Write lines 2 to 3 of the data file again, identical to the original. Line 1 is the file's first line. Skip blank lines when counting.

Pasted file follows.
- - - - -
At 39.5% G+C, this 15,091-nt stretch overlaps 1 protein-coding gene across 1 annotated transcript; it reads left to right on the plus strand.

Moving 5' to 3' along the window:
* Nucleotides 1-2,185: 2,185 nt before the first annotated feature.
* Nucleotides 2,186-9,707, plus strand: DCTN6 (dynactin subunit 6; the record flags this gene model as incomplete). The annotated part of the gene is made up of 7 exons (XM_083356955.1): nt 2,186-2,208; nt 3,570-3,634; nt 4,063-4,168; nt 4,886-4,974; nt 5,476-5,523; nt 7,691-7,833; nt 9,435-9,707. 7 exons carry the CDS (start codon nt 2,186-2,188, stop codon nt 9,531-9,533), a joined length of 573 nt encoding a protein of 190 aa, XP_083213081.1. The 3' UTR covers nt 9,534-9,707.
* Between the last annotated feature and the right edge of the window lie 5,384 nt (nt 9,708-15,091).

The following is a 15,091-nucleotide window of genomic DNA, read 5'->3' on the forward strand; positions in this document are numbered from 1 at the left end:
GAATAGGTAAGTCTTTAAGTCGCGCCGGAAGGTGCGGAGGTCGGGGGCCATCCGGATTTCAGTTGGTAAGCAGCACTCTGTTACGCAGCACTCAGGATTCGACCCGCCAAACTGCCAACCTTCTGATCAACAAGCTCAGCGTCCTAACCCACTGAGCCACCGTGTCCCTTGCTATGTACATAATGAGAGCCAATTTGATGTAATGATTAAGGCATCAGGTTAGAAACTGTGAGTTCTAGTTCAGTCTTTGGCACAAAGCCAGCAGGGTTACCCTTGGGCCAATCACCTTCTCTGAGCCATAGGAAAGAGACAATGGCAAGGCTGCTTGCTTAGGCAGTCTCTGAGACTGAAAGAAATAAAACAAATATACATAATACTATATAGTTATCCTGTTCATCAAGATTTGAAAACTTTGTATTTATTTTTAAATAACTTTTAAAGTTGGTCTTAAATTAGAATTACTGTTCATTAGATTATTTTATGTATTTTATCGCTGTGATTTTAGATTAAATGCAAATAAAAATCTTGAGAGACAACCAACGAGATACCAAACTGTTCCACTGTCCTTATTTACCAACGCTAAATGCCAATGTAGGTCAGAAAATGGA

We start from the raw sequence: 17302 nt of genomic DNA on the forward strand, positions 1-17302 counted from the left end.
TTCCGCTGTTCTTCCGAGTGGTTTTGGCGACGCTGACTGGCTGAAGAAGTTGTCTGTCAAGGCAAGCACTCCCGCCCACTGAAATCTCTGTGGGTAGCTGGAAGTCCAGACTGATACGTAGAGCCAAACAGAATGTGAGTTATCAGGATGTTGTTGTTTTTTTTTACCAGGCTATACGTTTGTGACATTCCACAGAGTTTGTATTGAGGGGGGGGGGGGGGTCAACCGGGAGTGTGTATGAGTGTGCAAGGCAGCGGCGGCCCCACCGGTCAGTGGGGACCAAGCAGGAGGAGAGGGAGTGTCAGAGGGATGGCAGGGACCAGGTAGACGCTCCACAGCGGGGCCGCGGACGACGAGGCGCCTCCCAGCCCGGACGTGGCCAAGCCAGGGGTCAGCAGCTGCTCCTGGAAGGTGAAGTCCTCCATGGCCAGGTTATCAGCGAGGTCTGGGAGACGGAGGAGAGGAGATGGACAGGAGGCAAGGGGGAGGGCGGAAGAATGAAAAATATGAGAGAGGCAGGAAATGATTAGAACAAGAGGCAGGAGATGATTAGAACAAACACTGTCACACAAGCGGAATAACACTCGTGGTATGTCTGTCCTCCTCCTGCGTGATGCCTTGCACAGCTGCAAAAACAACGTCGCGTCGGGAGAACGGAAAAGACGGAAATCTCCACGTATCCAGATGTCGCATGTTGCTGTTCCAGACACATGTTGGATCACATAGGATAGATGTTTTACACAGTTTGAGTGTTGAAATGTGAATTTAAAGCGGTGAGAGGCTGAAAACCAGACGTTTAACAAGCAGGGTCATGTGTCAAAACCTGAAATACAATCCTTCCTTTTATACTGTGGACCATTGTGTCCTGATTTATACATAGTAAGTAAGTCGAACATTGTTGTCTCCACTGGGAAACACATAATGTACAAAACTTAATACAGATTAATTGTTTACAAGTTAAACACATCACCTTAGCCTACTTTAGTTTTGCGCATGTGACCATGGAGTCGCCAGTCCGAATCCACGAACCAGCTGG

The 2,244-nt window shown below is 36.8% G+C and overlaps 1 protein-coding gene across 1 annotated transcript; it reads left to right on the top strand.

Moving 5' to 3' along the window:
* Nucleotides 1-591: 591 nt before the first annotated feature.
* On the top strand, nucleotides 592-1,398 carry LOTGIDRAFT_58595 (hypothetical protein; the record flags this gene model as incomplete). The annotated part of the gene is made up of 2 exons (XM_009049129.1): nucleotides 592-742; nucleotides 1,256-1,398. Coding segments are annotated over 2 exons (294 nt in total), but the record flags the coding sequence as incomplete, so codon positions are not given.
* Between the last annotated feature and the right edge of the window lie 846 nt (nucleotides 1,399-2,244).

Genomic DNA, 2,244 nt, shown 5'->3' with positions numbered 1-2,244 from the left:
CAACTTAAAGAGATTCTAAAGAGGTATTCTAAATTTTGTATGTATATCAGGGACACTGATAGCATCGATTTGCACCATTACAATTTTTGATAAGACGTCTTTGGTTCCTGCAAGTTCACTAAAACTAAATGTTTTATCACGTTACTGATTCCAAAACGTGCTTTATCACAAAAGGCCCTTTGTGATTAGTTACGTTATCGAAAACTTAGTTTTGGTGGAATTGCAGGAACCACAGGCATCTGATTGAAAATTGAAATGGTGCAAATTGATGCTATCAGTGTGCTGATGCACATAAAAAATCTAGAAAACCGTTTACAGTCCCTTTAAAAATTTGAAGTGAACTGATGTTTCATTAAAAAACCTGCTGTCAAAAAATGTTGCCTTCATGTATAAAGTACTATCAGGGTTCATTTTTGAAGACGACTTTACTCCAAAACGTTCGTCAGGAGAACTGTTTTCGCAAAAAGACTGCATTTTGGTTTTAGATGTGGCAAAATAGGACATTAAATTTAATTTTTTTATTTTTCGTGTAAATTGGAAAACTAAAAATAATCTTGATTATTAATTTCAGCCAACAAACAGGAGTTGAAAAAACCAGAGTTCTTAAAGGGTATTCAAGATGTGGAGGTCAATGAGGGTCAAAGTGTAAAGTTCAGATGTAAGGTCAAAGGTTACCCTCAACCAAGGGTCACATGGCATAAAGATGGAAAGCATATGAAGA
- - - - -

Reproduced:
Moving 5' to 3' along the window:
* Nucleotides 1-2,185: 2,185 nt before the first annotated feature.